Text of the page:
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The U.S. Forest Service is pushing ahead with plans to log or conduct controlled burns in parts of the Hoosier National Forest despite concerns the project could taint the drinking water supply used by more than 100,000 people.
Environmental groups and officials in southern Indiana’s Monroe County sued the federal agency in 2020, contending it violated federal law when it decided to proceed with logging and controlled burns over more than 15,000 acres in northwest Jackson County.
Opponents worry the project could harm the water quality of Lake Monroe, a reservoir that serves all of adjacent Monroe County and provides drinking water for about 120,000 people.
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Although a federal judge temporarily halted the project last April after finding that the forest service failed to “fully evaluate the environmental effects to Lake Monroe,” a later forest service report found that no corrections or revisions were needed to its initial environmental assessment.
The forest service then announced in early December that it planned to proceed with the project in the Hoosier National Forest, which spans about 204,000 acres across nine southern Indiana counties, The Indianapolis Star reported.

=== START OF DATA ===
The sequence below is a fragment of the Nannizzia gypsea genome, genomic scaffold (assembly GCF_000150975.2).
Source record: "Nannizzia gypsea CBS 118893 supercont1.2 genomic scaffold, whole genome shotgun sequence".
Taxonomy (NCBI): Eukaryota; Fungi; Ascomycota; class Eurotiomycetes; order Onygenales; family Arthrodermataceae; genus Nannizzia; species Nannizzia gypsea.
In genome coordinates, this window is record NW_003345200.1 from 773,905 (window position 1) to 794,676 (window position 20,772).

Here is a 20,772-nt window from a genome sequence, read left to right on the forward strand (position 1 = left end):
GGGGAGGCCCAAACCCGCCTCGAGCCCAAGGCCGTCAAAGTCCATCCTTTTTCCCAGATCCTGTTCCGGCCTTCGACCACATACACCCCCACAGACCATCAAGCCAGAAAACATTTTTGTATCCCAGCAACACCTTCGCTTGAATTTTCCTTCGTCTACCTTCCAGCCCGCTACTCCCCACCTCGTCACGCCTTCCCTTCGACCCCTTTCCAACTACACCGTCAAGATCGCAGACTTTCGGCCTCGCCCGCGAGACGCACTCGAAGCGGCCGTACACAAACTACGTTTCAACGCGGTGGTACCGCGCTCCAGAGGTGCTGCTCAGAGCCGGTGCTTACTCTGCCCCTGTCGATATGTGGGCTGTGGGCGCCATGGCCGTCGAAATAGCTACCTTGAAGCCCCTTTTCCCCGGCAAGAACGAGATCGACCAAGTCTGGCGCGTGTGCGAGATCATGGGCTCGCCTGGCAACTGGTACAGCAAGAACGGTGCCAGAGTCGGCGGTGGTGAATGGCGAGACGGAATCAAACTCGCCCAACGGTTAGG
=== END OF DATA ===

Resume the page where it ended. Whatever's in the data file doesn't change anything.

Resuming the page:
Opponents say the forest service’s recent report does not address their concerns that the logging and burning operations will cause nutrient pollution, particularly nitrogen and phosphorous, to flow into the lake and potentially cause harmful algal blooms.
“We’re very upset about this,” said Jeff Stant, executive director of the Indiana Forest Alliance, one of the lawsuit’s plaintiffs. “We don’t think they’ve complied. It’s gross noncompliance.”
Critics warn that an Indiana logging project by the National Forest Service could be potentially damaging to water supplies in nearby Lake Monroe.
But Chris Thornton, district ranger for the Hoosier National Forest, disagrees. He wrote in a Dec. 5 letter to the federal court that concerns about the project had already been addressed in the service’s original report and that “no further information or clarification was needed.”
“We are issuing the (report) not because we concede that our initial analysis was lacking but to comply with the District Court order and move forward with implementation,” the federal agency said in its report.
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The report says the forest service will take steps to curb any adverse effects while logging and controlled burns are implemented, and that not proceeding with the project could result in a decline of the forest’s oak-hickory ecosystems and a lack of diversity in the landscape. It adds that the goal of the forest management project is to “increase the resiliency and structure of forested areas.”
One of the groups that oppose the forest service’s plan is Friends of Lake Monroe. Its president, Sherry Mitchell-Bruker, said in a letter to Thornton that the only way to ensure there are no “significant impacts” to Lake Monroe “is to leave the forest intact and forgo logging and burning in the Lake Monroe watershed.”
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Stant told The Indianapolis Star that the project’s opponents have met and are weighing whether they might take additional legal action.